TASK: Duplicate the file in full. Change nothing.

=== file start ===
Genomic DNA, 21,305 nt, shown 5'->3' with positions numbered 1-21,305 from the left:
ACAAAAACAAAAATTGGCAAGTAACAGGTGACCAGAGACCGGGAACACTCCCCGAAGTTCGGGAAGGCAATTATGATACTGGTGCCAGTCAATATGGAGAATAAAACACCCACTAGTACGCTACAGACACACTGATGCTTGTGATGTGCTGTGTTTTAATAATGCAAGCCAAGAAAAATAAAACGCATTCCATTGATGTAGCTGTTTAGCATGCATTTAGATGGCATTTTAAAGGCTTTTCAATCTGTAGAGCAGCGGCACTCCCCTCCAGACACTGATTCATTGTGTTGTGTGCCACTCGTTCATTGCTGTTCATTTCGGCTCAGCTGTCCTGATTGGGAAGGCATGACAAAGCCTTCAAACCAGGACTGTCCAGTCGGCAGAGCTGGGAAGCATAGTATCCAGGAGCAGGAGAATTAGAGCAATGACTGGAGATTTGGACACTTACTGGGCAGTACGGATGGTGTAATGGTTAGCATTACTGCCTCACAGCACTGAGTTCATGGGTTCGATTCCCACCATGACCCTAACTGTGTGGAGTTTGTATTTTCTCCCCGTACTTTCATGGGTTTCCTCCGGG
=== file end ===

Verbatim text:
Genomic DNA, 21,305 nt, shown 5'->3' with positions numbered 1-21,305 from the left:
ACAAAAACAAAAATTGGCAAGTAACAGGTGACCAGAGACCGGGAACACTCCCCGAAGTTCGGGAAGGCAATTATGATACTGGTGCCAGTCAATATGGAGAATAAAACACCCACTAGTACGCTACAGACACACTGATGCTTGTGATGTGCTGTGTTTTAATAATGCAAGCCAAGAAAAATAAAACGCATTCCATTGATGTAGCTGTTTAGCATGCATTTAGATGGCATTTTAAAGGCTTTTCAATCTGTAGAGCAGCGGCACTCCCCTCCAGACACTGATTCATTGTGTTGTGTGCCACTCGTTCATTGCTGTTCATTTCGGCTCAGCTGTCCTGATTGGGAAGGCATGACAAAGCCTTCAAACCAGGACTGTCCAGTCGGCAGAGCTGGGAAGCATAGTATCCAGGAGCAGGAGAATTAGAGCAATGACTGGAGATTTGGACACTTACTGGGCAGTACGGATGGTGTAATGGTTAGCATTACTGCCTCACAGCACTGAGTTCATGGGTTCGATTCCCACCATGACCCTAACTGTGTGGAGTTTGTATTTTCTCCCCGTACTTTCATGGGTTTCCTCCGGG